Did Groupon's Board Changes Go Far Enough?

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Online-rebate wrangler Groupon (NAS: GRPN) has had it with accounting shenanigans. With only one quarter of operations under its belt since the November IPO, the company had to restate earnings twice already. The SEC is investigating Groupon's accounting practices, and share prices are down 59% since the public market launch.

So today Groupon replaced two-thirds of its audit committee. Starbucks (NAS: SBUX) CEO Howard Schultz is moving out, the better to focus on his own resurgent consumer brand. Accel Partners associate Kevin Efrusy won't run for re-election. Both of these soon-to-be-former directors serve on Groupon's three-person audit committee, and they should shoulder plenty of responsibility for the recent miscalculations.

The replacements come with the appropriate credentials. Robert Bass is a vice chairman of giant accounting firm Deloitte. Daniel Henry is the CFO of financial-services titan American Express (NYS: AXP) and a former partner at Ernst & Young -- another one of the Big Four accounting firms. (For the record, Ernst & Young happens to be Groupon's auditor of choice.)


Two infusions of highly placed accounting expertise should do wonders for Groupon's accounting practices. But maybe the sweeping change didn't cut deeply enough.

The audit committee's chairman is staying put. You could argue that Ted Leonsis, Washington-area entrepreneur and owner of three pro sports franchises in the D.C. region, held the ultimate responsibility for getting the numbers right. Leonsis rubs shoulders with Dan Henry as an American Express director, but he doesn't serve on that company's audit committee. At the very least, Groupon shareholders should ask him to hand the chairmanship reins to either Bass or Henry when they arrive.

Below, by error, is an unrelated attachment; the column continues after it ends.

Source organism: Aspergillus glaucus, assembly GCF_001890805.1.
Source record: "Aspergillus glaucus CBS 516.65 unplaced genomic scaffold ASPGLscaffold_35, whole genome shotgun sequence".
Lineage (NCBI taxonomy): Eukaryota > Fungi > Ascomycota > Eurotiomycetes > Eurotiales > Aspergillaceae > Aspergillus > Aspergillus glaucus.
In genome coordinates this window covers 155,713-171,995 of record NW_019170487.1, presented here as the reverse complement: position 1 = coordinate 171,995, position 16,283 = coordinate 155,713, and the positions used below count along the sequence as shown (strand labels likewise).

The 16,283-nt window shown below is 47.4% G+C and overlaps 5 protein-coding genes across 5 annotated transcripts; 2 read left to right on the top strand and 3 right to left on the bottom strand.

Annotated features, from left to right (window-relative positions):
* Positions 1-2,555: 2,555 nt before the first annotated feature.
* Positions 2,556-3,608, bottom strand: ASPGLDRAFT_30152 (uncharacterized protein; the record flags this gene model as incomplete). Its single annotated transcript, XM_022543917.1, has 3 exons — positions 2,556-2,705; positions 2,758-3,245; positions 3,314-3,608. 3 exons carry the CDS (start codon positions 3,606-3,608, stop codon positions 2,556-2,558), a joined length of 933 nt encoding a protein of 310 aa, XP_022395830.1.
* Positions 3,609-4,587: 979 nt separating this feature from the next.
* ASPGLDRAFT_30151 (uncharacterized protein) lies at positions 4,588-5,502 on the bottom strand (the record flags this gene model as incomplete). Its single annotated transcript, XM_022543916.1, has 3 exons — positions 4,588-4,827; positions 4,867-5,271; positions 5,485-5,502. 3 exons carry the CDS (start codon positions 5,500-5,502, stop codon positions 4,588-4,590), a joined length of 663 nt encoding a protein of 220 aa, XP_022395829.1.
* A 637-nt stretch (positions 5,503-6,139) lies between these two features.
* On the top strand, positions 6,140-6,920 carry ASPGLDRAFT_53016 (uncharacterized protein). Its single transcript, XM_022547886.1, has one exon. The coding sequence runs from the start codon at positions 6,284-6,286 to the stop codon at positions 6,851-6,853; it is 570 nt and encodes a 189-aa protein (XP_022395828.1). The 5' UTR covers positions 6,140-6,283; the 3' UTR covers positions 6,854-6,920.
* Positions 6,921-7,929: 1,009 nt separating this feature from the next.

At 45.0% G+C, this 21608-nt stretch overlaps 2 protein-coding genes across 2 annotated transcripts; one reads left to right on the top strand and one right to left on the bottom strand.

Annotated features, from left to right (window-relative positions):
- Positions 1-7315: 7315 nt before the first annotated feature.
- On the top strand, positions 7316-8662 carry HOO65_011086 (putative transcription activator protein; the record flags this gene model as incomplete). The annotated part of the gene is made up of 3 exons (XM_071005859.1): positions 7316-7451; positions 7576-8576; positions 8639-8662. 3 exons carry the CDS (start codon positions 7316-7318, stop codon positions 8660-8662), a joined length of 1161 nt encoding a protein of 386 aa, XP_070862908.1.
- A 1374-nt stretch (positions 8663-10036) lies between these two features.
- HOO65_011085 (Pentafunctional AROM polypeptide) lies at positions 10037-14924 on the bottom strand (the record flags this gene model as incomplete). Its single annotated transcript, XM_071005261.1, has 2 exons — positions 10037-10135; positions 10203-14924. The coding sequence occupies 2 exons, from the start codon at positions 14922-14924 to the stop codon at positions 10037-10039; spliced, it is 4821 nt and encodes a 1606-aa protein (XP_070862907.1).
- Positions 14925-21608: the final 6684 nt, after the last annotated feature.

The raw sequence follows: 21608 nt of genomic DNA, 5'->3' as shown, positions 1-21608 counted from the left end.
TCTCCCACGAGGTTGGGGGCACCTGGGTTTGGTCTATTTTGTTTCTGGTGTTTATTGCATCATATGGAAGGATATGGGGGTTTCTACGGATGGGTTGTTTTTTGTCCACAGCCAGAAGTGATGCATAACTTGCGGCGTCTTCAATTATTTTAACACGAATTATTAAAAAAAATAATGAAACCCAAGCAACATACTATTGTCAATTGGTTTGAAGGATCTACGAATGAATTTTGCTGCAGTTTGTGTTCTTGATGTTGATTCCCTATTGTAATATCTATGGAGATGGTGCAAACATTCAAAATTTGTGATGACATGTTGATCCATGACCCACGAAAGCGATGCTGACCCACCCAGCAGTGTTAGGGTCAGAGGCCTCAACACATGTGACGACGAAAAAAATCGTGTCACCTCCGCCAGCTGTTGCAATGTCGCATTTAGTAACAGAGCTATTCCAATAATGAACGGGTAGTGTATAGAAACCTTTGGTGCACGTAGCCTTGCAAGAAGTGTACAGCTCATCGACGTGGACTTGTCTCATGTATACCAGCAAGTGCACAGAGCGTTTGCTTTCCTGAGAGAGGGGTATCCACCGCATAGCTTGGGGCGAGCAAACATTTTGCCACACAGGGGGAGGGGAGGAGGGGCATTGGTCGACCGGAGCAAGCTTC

Accounting details aside, fellow Fool Tim Beyers thinks Groupon's business model is badly broken -- and I agree. Unless Dan Henry and Bob Bass can reshape the company's entire operating model (which of course they can't), Groupon is doomed to burn more cash than it makes forevermore. There's no way it's worth a $7 billion market cap. I'm slapping a thumbs-down CAPScall on the stock right now, only pausing to wonder why I didn't do it earlier. Turnarounds can make you rich, but this is just a sinking ship with no Coast Guard rescue in sight.

At the time this article was published

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